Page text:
|Publication number||US5632587 A|
|Application number||US 08/351,644|
|Publication date||May 27, 1997|
|Filing date||Dec 7, 1994|
|Priority date||Apr 15, 1994|
|Also published as||CA2142550A1, CA2142550C, DE29505407U1, DE69400574D1, DE69400574T2, EP0677472A1, EP0677472B1, US5918878|
|Publication number||08351644, 351644, US 5632587 A, US 5632587A, US-A-5632587, US5632587 A, US5632587A|
|Original Assignee||C.P. Bourg S.A.|
|Export Citation||BiBTeX, EndNote, RefMan|
|Patent Citations (14), Referenced by (78), Classifications (16), Legal Events (4)|
|External Links: USPTO, USPTO Assignment, Espacenet|
The invention relates to a machine for finishing printed sheets supplied individually and in rapid succession by a reproduction machine, such as a printing press or copying machine and for processing such sheets in the form of a brochure, leaflet or booklet.
Modern printing presses are capable of producing images on sheets at extremely high rates of up to more than one hundred pages per minute and even more. Instead of always reproducing the same page in a working cycle, as is the case with copying machines or offset litho presses, such machines successively produce complete sets of pages of a work, which are then frequently to be converted into a brochure, leaflet or booklet.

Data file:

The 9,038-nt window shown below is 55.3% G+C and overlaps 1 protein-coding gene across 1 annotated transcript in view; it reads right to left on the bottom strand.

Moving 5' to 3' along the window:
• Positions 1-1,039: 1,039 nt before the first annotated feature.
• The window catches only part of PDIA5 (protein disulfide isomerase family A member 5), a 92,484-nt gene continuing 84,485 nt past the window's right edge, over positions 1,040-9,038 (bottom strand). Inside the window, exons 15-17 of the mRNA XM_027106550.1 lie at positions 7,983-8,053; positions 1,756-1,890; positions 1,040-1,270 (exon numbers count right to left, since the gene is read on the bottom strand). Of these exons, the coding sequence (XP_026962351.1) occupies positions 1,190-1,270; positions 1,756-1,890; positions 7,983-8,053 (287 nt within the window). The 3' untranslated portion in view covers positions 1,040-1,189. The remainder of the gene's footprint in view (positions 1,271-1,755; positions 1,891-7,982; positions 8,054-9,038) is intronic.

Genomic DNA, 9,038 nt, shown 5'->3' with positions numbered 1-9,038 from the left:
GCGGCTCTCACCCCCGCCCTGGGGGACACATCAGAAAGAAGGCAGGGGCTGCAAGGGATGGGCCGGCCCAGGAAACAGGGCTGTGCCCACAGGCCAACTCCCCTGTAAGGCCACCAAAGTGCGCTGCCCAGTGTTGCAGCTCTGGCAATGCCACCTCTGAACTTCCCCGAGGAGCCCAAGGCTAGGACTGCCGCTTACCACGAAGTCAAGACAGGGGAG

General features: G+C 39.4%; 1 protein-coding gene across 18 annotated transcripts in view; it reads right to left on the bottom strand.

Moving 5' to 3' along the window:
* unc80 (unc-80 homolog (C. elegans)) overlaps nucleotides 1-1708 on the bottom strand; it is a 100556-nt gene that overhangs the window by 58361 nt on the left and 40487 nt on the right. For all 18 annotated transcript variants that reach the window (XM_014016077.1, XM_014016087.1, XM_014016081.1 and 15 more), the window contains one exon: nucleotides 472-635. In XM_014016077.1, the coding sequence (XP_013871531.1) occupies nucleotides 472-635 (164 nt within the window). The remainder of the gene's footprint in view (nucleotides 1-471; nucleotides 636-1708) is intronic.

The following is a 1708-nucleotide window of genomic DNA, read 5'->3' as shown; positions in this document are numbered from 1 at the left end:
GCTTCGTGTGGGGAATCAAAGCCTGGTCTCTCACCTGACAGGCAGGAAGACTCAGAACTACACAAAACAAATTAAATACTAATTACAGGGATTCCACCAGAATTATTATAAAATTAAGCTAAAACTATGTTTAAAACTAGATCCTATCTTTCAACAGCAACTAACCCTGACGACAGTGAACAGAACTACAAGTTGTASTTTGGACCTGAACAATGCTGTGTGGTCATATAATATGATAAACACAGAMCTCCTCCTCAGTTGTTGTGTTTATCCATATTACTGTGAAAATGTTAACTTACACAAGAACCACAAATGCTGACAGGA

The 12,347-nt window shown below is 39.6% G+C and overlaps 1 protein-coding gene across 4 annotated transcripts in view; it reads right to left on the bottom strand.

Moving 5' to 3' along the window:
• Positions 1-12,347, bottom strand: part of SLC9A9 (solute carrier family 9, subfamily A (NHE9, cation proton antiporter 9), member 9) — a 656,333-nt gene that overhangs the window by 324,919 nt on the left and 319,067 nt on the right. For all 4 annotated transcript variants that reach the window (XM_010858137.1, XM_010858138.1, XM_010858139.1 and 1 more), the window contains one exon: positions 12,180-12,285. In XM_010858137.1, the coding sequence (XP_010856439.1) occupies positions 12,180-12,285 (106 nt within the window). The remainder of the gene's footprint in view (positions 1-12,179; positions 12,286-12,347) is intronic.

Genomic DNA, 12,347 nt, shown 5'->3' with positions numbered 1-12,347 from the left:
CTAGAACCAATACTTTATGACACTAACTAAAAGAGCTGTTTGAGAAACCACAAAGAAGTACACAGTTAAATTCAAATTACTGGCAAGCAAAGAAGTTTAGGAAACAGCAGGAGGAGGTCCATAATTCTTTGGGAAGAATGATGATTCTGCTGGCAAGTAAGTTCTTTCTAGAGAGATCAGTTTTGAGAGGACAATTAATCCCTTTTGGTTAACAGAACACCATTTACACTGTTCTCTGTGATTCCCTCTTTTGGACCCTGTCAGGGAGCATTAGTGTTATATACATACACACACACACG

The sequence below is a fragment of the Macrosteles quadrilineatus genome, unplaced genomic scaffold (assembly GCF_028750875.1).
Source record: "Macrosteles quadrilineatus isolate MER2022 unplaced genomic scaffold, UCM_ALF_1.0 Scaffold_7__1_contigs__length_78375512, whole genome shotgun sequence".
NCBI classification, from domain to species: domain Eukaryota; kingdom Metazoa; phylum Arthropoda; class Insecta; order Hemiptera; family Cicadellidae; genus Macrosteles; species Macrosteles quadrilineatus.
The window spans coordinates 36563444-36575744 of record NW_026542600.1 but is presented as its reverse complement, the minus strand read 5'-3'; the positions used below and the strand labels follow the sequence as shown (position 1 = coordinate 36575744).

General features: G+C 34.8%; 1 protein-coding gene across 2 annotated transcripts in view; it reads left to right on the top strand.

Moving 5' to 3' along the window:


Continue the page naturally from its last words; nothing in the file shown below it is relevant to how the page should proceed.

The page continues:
For processing stacks of sheets to make a brochure, leaflet or booklet finishing machines are certainly available. When it is desired to present the brochure, leaflet or booklet in a cover, such finishing machines comprise a gluing and encasing station in which a stack of sheets is firstly glued on a stack edge by passage past a rotating roll dipping into a liquid glue and the cover is then applied to the glue covered edge of the stack and folded around the same. Having regard to the irregularity of the sheets presenting themselves in a stack and in order to ensure that the edges of the finished product are neatly aligned, it is then necessary to trim the edges of the stack sheets in the cover. The resulting product therefore does not have the same dimensions as the sheets leaving the reproducing machine, as for instance DIN A 4. Moreover, the stacks of sheets are manually loaded on the finishing machine, something which depends not only on a previous alignment into stacks of sets of sheets emerging from the reproducing machine, but furthermore on human intervention for moving each assembled stack to the finishing machine. cl SUMMARY OF THE INVENTION